Once upon a time….
Ah, fairy tales. I was once a sucker for fairy tales. Growing up, you could always catch me head down and enveloped in a book. Before “Lord of the Rings,” there was Sleeping Beauty, Goldie Locks and the Three Bears and Snow White. Like my daughter, I wasn’t going to bed until I begged for Just. One. More. Story.
I noticed it pretty early in my childhood that none of these stories had anyone that looked remotely like me. Remember, this is the early ’80s and we still only had “Fat Albert” and that solitary one black character on every Saturday morning cartoon who seemed to get about 2 minutes worth of screen time. Unlike today where I can find every ethnicity and hue of skin Barbie Doll at the toy store, I was lucky if there was one Barbie or Cabbage Patch Doll at my local toy store that my parents didn’t have to drive to several stores to find (also pre-Internet and Amazon). As a black child who went to a predominately white suburban elementary, I was lucky there were a few teachers and students of color to help me feel less “other.” And where books hadn’t quite caught up to the fact that our school and world was diversifying, I thanked God for “The Cosby Show”, “A Different World”, and eventually, “Living Single.”
This also makes me think of growing up and all the ways I’ve heard people talk about race, or rather didn’t. There’s a lot of storytelling going on, and frankly, none of it is good or apparently working for any of us.
See if any of these phrases have ever passed your lips or been heard in recent discussion:
“There is but one race — the human race.”
Where does one begin with this?
From a biological understanding, without question, race is a construct. Less than .01 percent of your DNA is responsible for the phenotype that reflect your outer appearance and what “racial demographic” you most closely resemble (hair, skin color, body and facial type).
This is a great quote to use when I’m talking to a bigot via social media who thinks I’m inferior because of my race; but when I’m talking about the ills of institutionalized racism (you know, that place where race intersects with inequality) it doesn’t render me silent or end the conversation, which I often think it’s meant to do. If nothing else, it makes me say “great, good starting place…now, let’s talk about the world, country, society we actually live with today.”
“Race is a social construct.”
You will rarely ever hear a person of color refer to race as “just a social construct.”
Yeah, we get it: Race is a made up concept for the historical oppression and control of groups of people, but to simply wish away any thing related to race or racism just mocks the truth of our experience. As I like to say, it sure would be great to say “just a social construct” when I’m followed in stores where I make more money than the security guards, or when old, White ladies grab their purses (not, Coach, like mine) thinking I’m going to steal from them. Certainly not just a construct when we are harassed or killed by police, denied housing, face inequality of healthcare, etc.. It’s a phrase, like above, that means to end a conversation but in fact, it just begs for more.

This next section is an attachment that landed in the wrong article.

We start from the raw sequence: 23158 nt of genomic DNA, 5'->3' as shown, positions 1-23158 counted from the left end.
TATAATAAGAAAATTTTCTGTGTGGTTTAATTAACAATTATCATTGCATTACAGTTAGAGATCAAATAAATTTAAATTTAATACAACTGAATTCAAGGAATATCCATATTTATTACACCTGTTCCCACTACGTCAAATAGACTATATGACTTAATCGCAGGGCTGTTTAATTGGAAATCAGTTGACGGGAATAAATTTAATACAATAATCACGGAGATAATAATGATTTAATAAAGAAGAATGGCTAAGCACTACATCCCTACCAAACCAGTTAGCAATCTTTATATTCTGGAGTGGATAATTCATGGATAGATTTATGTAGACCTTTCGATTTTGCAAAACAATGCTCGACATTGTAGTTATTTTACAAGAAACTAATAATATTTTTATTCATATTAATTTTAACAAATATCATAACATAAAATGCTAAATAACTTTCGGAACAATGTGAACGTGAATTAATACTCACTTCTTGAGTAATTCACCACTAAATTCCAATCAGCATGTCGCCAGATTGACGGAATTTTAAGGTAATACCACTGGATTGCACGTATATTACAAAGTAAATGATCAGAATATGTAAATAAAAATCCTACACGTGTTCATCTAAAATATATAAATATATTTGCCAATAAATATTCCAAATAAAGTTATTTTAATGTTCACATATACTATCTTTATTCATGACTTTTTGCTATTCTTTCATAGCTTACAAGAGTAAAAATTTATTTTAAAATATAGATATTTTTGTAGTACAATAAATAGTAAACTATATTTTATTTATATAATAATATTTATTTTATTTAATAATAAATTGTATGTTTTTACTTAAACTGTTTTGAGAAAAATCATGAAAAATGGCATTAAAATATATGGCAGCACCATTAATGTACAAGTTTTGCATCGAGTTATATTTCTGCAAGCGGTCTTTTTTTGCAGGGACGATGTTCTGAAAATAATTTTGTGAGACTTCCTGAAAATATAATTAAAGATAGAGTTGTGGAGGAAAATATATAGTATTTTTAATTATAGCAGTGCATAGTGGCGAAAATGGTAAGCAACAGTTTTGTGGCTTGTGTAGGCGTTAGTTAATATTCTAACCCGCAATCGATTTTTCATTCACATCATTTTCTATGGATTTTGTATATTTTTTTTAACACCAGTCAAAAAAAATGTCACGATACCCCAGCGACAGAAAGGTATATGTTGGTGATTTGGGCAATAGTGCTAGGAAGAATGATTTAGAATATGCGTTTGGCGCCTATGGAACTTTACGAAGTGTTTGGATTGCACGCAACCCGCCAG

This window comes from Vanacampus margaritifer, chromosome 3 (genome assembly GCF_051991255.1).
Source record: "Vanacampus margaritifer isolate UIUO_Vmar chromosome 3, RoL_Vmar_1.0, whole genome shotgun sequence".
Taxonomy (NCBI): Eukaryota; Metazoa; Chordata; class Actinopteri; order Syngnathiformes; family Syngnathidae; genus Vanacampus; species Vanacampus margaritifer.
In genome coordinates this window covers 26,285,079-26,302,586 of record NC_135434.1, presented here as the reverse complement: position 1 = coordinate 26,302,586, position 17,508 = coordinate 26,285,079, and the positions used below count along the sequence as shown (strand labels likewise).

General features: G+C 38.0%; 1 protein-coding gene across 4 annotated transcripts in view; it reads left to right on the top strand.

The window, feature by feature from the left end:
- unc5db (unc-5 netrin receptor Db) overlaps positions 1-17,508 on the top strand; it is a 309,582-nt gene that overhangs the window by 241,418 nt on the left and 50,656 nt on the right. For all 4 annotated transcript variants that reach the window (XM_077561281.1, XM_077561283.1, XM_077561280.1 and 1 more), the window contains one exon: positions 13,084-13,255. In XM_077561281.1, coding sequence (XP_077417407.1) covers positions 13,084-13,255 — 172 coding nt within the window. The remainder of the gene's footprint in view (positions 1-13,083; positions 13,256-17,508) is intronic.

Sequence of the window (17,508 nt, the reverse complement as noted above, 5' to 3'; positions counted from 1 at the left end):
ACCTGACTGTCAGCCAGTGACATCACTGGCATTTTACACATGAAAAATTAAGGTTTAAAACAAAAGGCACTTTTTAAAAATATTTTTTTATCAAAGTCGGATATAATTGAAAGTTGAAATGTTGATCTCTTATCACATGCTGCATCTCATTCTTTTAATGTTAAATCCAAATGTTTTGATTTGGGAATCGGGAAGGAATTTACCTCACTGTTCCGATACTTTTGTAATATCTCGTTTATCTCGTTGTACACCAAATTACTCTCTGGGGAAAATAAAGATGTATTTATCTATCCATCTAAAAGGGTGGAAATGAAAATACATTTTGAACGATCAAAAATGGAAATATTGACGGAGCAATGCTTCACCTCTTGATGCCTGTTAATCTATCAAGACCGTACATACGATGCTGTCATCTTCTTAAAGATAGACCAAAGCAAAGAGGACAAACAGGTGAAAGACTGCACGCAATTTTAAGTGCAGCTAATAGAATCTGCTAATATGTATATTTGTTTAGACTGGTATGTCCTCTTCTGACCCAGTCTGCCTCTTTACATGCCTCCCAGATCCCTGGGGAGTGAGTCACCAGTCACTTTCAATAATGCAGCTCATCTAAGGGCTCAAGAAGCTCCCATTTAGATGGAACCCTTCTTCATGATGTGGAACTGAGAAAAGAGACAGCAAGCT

“Talking about race/racism breeds more racism. “
If talking about something often would mean it would help proliferate more of it, why has this not been the case for speaking about love or honesty or more peace? Given how often I speak about Game of Thrones, I should be married to Jon Snow and have a dire-wolf named Ghost, based on this [very] illogical thinking.
Truly, the problem is we DON’T talk about race or racism enough. Think about it: Other than MLK Jr.’s birthday, a few days in February, or some national racial incident, the collective “we”, meaning people of color and White Americans rarely have conversations about race together, in a way that is constructive, healing, and educational. We don’t know how, and we’re frankly too scared to do it.
“I don’t see your color.”/”I’m color-blind”/”I don’t see race”
A few years ago, a work friend brought his adorable young children in to visit the office. One of them, adorably came over to my desk and introduced herself to me. She drew a picture of herself, her siblings, and a big, brown head stick figure representing me. She proceeded to tell her father and I, “See, you are the brown one?” I nodded, pleased and happy to have been included in her painting, while I saw her father/my friend look a little red from what seemed like embarrassment.
I remember telling my friend, “Don’t tell her different. She has eyes and her vision. If she sees me as brown or chocolate, she’s not wrong.” I then proceeded to tell him that I think we raise more conscious children when we don’t negate truths. People with brown skin exist. People who are shorter, or fatter than you exist — it’s how you value that difference that matters.
Do you make fun of, do you point, glare, or say disparaging things about people who look a certain way? Check yourself: Are you showing rather than “telling” your children that differences are to be feared, mocked, or thought of as “less-than?” This is what bothers me when someone uses the word “colorblind”: You’re on the right path of seeing people as individuals, but saying “I don’t see your race”sounds more like I see you as an individual “despite of your race,” as if my race, ethnicity or culture aren’t just irrelevant, they are negatives. By ignoring race completely, you deny me a part of my story, part of the DNA that makes me who I am, part of my “truth”and experience, both culturally and historically. And see how I said “part” not entirety of what makes me, “me?”
Recently my bi-racial daughter has taken to saying my husband’s blue eyes are “blueberry” color and mine and hers are “chocolate.” She likes chocolate and blueberries, equally.I couldn’t think of a better combination and a great way to explain difference.
Anybody else suddenly thinking of pancakes?